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George Leef justly celebrates the appointment to the Arizona Supreme Court of Institute for Justice (IJ) co-founder Clint Bolick [2].  (One of the more memorable of Clint’s many legal victories for entrepreneurs and workers threatened by an opportunity-denying, rent-creating-and-protecting state is his success at freeing Ego Brown to expand a shoeshine business in Washington, DC [3].)  A slice from George’s essay:

Here’s a point worth pondering: Why is it that the so-called progressives, who incessantly say they’re concerned about the plight of poor people, never fight against the laws and regulations that take property from poor people and prevent them from engaging in honest businesses? Why is there no left-wing counterpart to IJ?

The answer, I submit, is that progressives are more concerned about preserving the myth that big government is the one and only friend of the poor than they are about the poor as individuals. Each time a lawyer like Clint Bolick wins a case that enables a poor American to gain when the yoke of government is removed from his shoulders, that myth frays a little more.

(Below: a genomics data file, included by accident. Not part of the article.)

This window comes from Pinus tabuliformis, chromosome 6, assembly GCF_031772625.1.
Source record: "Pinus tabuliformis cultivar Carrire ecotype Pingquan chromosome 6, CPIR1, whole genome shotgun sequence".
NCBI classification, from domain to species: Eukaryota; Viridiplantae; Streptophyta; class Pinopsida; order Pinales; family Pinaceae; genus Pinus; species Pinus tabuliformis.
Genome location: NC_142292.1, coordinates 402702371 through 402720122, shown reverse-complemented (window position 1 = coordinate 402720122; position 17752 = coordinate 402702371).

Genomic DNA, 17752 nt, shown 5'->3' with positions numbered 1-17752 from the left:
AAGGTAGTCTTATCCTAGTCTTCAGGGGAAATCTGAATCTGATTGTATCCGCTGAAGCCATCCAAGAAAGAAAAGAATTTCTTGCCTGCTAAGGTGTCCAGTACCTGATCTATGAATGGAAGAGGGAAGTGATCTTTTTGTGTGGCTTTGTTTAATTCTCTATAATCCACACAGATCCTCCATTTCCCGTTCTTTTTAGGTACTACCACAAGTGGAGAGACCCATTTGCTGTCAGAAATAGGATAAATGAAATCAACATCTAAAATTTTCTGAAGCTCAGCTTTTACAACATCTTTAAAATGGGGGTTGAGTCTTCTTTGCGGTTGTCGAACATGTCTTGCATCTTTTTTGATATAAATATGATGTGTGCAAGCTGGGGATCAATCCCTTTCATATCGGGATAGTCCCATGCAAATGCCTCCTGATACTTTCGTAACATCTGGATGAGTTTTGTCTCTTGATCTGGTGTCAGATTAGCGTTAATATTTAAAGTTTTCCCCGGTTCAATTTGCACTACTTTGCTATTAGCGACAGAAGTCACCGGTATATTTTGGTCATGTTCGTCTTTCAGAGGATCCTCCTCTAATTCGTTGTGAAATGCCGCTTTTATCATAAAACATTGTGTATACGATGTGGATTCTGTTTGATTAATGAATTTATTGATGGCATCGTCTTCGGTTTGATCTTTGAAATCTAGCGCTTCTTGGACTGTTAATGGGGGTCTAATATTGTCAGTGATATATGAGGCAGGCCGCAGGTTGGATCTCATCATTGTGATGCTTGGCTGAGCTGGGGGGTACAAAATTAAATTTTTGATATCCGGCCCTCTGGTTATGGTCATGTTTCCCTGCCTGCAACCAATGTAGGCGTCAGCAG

Kevin Williamson absolutely nails the arrogant essence of the intelligence-insulting spectacle that is the State of the Union “address. [4]”  Here’s the opening, but do read the whole thing:

The annual State of the Union pageant is a hideous, dispiriting, ugly, monotonous, un-American, un-republican, anti-democratic, dreary, backward, monarchical, retch-inducing, depressing, shameful, crypto-imperial display of official self-aggrandizement and piteous toadying, a black Mass during which every unholy order of teacup totalitarian and cringing courtier gathers under the towering dome of a faux-Roman temple to listen to a speech with no content given by a man with no content, to rise and to be seated as is called for by the order of worship — it is a wonder they have not started genuflecting — with one wretched representative of their number squirreled away in some well-upholstered Washington hidey-hole in order to preserve the illusion that those gathered constitute a special class of humanity without whom we could not live.

Jeff Jacoby also is appalled by the State of the Union gala for the power class – and, like Williamson, is also disgusted with Woodrow Wilson who launched the modern incarnation of this hideous display of executive hubris [5].

Reporting on research by Steven Kaplan and Joshua Rauh, James Pethokoukis explains that the U.S. economy is not in the main “rigged. [6]

My old professor Randy Holcombe argues that U.S. drug prohibition destabilizes other countries [7].

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